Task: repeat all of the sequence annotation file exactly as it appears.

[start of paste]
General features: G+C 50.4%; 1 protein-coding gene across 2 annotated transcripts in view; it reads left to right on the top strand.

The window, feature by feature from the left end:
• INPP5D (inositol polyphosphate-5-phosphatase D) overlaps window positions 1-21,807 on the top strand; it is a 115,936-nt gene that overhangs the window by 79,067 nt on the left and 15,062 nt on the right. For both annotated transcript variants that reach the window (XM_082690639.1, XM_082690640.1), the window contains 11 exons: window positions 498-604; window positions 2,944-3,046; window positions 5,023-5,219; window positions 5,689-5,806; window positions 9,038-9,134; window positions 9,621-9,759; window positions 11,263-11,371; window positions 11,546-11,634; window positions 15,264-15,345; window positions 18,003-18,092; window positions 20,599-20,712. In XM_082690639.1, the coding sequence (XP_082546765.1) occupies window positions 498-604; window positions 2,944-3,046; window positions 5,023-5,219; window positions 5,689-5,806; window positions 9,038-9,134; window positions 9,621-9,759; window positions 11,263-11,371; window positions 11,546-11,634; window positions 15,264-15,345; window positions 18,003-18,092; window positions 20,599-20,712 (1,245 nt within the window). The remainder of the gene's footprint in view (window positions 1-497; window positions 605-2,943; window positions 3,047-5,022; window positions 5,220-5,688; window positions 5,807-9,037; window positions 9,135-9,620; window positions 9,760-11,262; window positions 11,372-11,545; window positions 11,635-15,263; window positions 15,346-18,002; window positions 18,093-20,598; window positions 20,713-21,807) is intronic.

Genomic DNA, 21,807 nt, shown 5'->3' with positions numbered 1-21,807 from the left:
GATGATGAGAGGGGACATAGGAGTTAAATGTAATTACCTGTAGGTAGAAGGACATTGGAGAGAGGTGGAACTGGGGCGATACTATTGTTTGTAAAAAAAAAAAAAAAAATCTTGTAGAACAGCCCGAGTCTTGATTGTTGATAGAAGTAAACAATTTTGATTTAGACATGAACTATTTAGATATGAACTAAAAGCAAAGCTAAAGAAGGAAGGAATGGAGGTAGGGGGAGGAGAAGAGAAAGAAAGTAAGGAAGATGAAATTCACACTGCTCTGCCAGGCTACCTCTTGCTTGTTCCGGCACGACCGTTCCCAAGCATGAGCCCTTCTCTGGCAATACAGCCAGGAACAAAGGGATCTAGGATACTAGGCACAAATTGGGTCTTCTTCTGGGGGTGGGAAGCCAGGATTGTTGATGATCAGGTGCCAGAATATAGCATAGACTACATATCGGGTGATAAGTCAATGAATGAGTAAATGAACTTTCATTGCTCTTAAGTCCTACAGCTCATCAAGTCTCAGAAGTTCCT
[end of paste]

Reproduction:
General features: G+C 50.4%; 1 protein-coding gene across 2 annotated transcripts in view; it reads left to right on the top strand.

The window, feature by feature from the left end:
• INPP5D (inositol polyphosphate-5-phosphatase D) overlaps window positions 1-21,807 on the top strand; it is a 115,936-nt gene that overhangs the window by 79,067 nt on the left and 15,062 nt on the right. For both annotated transcript variants that reach the window (XM_082690639.1, XM_082690640.1), the window contains 11 exons: window positions 498-604; window positions 2,944-3,046; window positions 5,023-5,219; window positions 5,689-5,806; window positions 9,038-9,134; window positions 9,621-9,759; window positions 11,263-11,371; window positions 11,546-11,634; window positions 15,264-15,345; window positions 18,003-18,092; window positions 20,599-20,712. In XM_082690639.1, the coding sequence (XP_082546765.1) occupies window positions 498-604; window positions 2,944-3,046; window positions 5,023-5,219; window positions 5,689-5,806; window positions 9,038-9,134; window positions 9,621-9,759; window positions 11,263-11,371; window positions 11,546-11,634; window positions 15,264-15,345; window positions 18,003-18,092; window positions 20,599-20,712 (1,245 nt within the window). The remainder of the gene's footprint in view (window positions 1-497; window positions 605-2,943; window positions 3,047-5,022; window positions 5,220-5,688; window positions 5,807-9,037; window positions 9,135-9,620; window positions 9,760-11,262; window positions 11,372-11,545; window positions 11,635-15,263; window positions 15,346-18,002; window positions 18,093-20,598; window positions 20,713-21,807) is intronic.

Genomic DNA, 21,807 nt, shown 5'->3' with positions numbered 1-21,807 from the left:
GATGATGAGAGGGGACATAGGAGTTAAATGTAATTACCTGTAGGTAGAAGGACATTGGAGAGAGGTGGAACTGGGGCGATACTATTGTTTGTAAAAAAAAAAAAAAAAATCTTGTAGAACAGCCCGAGTCTTGATTGTTGATAGAAGTAAACAATTTTGATTTAGACATGAACTATTTAGATATGAACTAAAAGCAAAGCTAAAGAAGGAAGGAATGGAGGTAGGGGGAGGAGAAGAGAAAGAAAGTAAGGAAGATGAAATTCACACTGCTCTGCCAGGCTACCTCTTGCTTGTTCCGGCACGACCGTTCCCAAGCATGAGCCCTTCTCTGGCAATACAGCCAGGAACAAAGGGATCTAGGATACTAGGCACAAATTGGGTCTTCTTCTGGGGGTGGGAAGCCAGGATTGTTGATGATCAGGTGCCAGAATATAGCATAGACTACATATCGGGTGATAAGTCAATGAATGAGTAAATGAACTTTCATTGCTCTTAAGTCCTACAGCTCATCAAGTCTCAGAAGTTCCT